William & Mary Bill of Rights Journal


Helen Norton


This Article examines new conceptual tools for understanding manipulation and its harms. More specifically, Part I draws from ethicists' insights to explain how manipulation can inflict harms distinct from those imposed by coercion and deception, and to explain why addressing these distinct harms is a government interest sufficiently strong to justify appropriately tailored interventions.

Part II explores how these conceptual tools also help us understand when, how, and why government can regulate manipulation consistent with the First Amendment. As a threshold matter, note that manipulative online interfaces and related design choices may be better understood as conduct, rather than speech protected by the First Amendment. When we recall that the First Amendment fails to cover, much less protect, every use of language, one can plausibly understand the First Amendment's coverage to exclude data collection and the use of algorithms (that is, instructions to machines) because they do things rather than say things. This important possibility deserves attention and consideration. This Article, however, assumes arguendo that courts may characterize the sorts of manipulative practices discussed here as speech covered by the First Amendment, and then explores the constitutional implications of that assumption.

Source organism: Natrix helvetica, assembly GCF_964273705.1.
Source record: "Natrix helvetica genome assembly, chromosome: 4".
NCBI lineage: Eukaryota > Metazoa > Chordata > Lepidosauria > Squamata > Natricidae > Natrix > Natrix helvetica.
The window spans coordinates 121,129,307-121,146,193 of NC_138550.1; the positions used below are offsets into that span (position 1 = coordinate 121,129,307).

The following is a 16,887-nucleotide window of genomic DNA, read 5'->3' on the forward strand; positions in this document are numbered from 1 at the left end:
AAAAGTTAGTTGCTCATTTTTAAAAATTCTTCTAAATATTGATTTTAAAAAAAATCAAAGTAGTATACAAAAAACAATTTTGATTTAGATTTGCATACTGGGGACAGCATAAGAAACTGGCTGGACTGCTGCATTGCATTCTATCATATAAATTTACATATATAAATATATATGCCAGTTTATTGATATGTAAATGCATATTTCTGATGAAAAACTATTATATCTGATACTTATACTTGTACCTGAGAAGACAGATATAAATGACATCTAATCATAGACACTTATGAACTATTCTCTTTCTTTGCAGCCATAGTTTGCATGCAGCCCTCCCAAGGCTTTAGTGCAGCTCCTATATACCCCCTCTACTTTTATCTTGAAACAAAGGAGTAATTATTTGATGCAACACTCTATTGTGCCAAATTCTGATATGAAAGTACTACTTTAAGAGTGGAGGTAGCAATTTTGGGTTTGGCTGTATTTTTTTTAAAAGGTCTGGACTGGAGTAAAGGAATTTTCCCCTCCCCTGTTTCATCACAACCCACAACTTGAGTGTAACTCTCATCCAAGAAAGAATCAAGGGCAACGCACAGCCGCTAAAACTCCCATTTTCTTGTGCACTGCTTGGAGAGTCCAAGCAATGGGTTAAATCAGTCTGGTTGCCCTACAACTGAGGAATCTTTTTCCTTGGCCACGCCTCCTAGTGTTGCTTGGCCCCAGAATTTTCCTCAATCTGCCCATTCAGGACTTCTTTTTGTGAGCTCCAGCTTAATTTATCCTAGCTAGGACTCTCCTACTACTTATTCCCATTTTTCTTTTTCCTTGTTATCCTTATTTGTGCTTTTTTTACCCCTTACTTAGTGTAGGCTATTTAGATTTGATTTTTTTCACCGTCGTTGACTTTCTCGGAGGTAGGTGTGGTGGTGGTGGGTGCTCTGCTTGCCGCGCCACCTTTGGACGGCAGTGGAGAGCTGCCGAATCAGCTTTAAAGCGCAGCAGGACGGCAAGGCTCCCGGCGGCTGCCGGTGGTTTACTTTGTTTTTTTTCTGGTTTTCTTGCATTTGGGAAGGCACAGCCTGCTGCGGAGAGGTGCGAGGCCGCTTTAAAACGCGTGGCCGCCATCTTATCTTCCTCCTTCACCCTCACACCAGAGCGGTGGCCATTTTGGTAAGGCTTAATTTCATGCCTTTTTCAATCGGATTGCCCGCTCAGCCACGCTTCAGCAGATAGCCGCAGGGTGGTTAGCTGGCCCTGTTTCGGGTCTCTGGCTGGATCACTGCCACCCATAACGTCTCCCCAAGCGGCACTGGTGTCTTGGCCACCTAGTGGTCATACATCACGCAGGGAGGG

This abstract has been adapted from the author's introduction.